In California workers’ compensation cases, injuries are often classified as either temporary or permanent disabilities, each with specific implications for the injured worker and the compensation they receive.
Temporary disability refers to an injury or illness that temporarily prevents an employee from performing their regular job duties. During this period, the injured worker is unable to work but is expected to recover partially or fully over time. Temporary disability benefits are designed to partially replace the lost wages during the recovery period. In California, these benefits are generally paid at two-thirds of the employee’s average weekly wage, subject to a maximum limit set by the state.
Permanent disability, on the other hand, refers to a long-term or permanent impairment resulting from a workplace injury or illness. It implies that the injured worker’s condition has reached a state where they are not expected to fully recover. Permanent disability benefits are aimed at compensating the injured worker for the lasting impact of the injury on their ability to work and perform daily activities.
If you are unable to work due to your industrial injury and your claim has been accepted, the insurance carrier will pay you temporary disability benefits while you are unable to work. These benefits are paid at a rate of 2/3 of your average weekly wage at the time of your injury.
For example, if your average weekly earnings are $300 per week, you will receive benefit payment at $200 per week. It generally takes approximately 2 weeks from the time your claim is accepted for the carrier to begin paying these benefits.
If you have a second job and if you are unable to work at that job due to the industrial injury at your other job, the insurance carrier must take into consideration all earnings at the time of your injury in order to calculate your benefit rate.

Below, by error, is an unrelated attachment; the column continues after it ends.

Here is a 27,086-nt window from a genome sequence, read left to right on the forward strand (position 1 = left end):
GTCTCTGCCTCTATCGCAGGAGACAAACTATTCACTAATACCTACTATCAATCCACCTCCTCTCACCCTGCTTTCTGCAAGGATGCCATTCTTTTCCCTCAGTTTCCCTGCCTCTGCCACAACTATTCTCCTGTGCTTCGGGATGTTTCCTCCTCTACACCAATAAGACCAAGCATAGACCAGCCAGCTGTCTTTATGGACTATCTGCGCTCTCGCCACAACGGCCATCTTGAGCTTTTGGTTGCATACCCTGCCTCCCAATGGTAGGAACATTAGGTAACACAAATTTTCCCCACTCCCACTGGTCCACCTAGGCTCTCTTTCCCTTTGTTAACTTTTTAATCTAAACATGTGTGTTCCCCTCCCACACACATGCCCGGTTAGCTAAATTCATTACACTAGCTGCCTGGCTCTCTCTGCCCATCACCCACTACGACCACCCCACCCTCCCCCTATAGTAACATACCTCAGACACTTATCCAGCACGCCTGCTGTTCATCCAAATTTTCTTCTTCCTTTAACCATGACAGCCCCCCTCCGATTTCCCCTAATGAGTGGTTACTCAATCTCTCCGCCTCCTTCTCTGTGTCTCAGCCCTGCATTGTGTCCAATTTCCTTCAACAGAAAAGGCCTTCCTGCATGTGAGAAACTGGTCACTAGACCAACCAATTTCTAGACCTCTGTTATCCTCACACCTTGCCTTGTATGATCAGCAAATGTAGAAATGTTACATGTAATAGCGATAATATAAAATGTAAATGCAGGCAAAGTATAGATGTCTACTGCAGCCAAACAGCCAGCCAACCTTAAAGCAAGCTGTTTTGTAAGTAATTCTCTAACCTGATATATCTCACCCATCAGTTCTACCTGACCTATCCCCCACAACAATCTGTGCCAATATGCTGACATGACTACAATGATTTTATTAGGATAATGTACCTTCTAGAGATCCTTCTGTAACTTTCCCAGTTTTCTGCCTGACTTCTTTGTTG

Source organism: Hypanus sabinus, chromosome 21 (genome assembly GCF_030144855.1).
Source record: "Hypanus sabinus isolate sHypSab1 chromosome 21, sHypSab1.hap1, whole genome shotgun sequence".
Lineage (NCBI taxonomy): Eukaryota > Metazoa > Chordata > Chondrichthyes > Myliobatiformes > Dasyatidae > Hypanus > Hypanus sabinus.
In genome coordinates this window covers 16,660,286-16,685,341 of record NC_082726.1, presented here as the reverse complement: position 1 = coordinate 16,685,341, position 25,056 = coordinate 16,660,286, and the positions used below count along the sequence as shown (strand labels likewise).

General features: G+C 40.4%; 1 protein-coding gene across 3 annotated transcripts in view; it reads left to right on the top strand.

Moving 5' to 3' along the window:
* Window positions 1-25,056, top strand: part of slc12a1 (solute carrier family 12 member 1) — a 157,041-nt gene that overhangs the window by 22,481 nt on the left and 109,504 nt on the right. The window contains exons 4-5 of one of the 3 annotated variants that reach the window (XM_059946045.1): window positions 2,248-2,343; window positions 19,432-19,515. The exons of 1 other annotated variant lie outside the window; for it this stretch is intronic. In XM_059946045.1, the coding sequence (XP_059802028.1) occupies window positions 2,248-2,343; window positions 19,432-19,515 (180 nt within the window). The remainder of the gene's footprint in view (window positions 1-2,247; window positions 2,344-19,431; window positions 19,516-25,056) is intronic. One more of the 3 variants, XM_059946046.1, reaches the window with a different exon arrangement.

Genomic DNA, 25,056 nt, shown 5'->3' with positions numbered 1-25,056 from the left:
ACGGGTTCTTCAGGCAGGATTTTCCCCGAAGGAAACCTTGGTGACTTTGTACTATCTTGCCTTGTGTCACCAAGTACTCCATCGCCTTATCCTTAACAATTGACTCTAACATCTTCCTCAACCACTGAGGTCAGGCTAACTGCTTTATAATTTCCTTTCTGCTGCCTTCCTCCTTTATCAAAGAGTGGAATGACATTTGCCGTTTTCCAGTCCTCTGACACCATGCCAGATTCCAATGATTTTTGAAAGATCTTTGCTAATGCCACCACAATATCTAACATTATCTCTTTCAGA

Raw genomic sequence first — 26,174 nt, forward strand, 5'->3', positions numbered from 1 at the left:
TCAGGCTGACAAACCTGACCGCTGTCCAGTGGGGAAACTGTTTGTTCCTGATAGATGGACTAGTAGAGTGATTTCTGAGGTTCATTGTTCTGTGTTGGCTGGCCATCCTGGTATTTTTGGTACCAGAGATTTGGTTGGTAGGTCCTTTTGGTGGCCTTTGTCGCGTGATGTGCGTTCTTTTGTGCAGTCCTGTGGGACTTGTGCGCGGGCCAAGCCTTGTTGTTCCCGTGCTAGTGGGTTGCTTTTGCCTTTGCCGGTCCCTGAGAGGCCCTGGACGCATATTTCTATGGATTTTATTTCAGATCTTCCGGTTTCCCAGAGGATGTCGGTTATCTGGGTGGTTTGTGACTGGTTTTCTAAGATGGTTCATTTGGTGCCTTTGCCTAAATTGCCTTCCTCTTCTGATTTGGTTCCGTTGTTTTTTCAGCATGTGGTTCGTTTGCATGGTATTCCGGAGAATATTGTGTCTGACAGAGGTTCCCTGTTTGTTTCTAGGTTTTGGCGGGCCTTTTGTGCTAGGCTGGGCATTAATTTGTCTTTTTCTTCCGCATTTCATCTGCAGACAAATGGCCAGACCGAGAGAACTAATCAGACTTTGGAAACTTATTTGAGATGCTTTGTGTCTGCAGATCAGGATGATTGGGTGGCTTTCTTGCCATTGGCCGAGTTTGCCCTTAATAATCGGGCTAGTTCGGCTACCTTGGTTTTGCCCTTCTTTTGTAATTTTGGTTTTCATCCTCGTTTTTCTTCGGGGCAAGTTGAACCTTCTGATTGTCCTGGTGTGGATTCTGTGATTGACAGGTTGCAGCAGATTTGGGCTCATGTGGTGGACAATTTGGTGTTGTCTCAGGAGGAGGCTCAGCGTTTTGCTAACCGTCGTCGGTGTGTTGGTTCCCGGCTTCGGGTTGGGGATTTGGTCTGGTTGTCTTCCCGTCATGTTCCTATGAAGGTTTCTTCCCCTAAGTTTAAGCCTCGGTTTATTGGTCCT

For example, if you earn $200 per week from the employer where the injury took place and you also earn $100 per week from a second source, your benefit rate will be based on the entire income of $300 per week, making your benefit rate $200 per week. If you have such concurrent income, you must provide documents to support the additional income in the form of pay stubs, etc. to the insurance carrier, or your attorney if represented.
If you are released to return to work on a part-time basis and are working less than your normal full hours, you are potentially entitled to partial temporary disability benefits in addition to your wages. How this works is that you are entitled to 2/3 your average weekly wage whether you are working part time or not at all.
For example, if your wages were regularly $300 per week, you would be entitled to benefits in the amount of $200 per week. If you return to part-time work and make less than $200 per week in wages, you would be entitled to temporary disability only in the amount that makes up the difference between your earnings and the $200 cap. Such as, you earn $150 per week in wages, you would then be entitled to $50 from the carrier for the difference.
However, if you earn more than the $200 cap you would not be entitled to any additional benefits.
Of course, but your benefits will be limited to medical treatment, permanent disability benefits, etc. You will not be entitled to temporary disability benefits as this benefit is only paid if you are unable to work due to your workers’ compensation injury.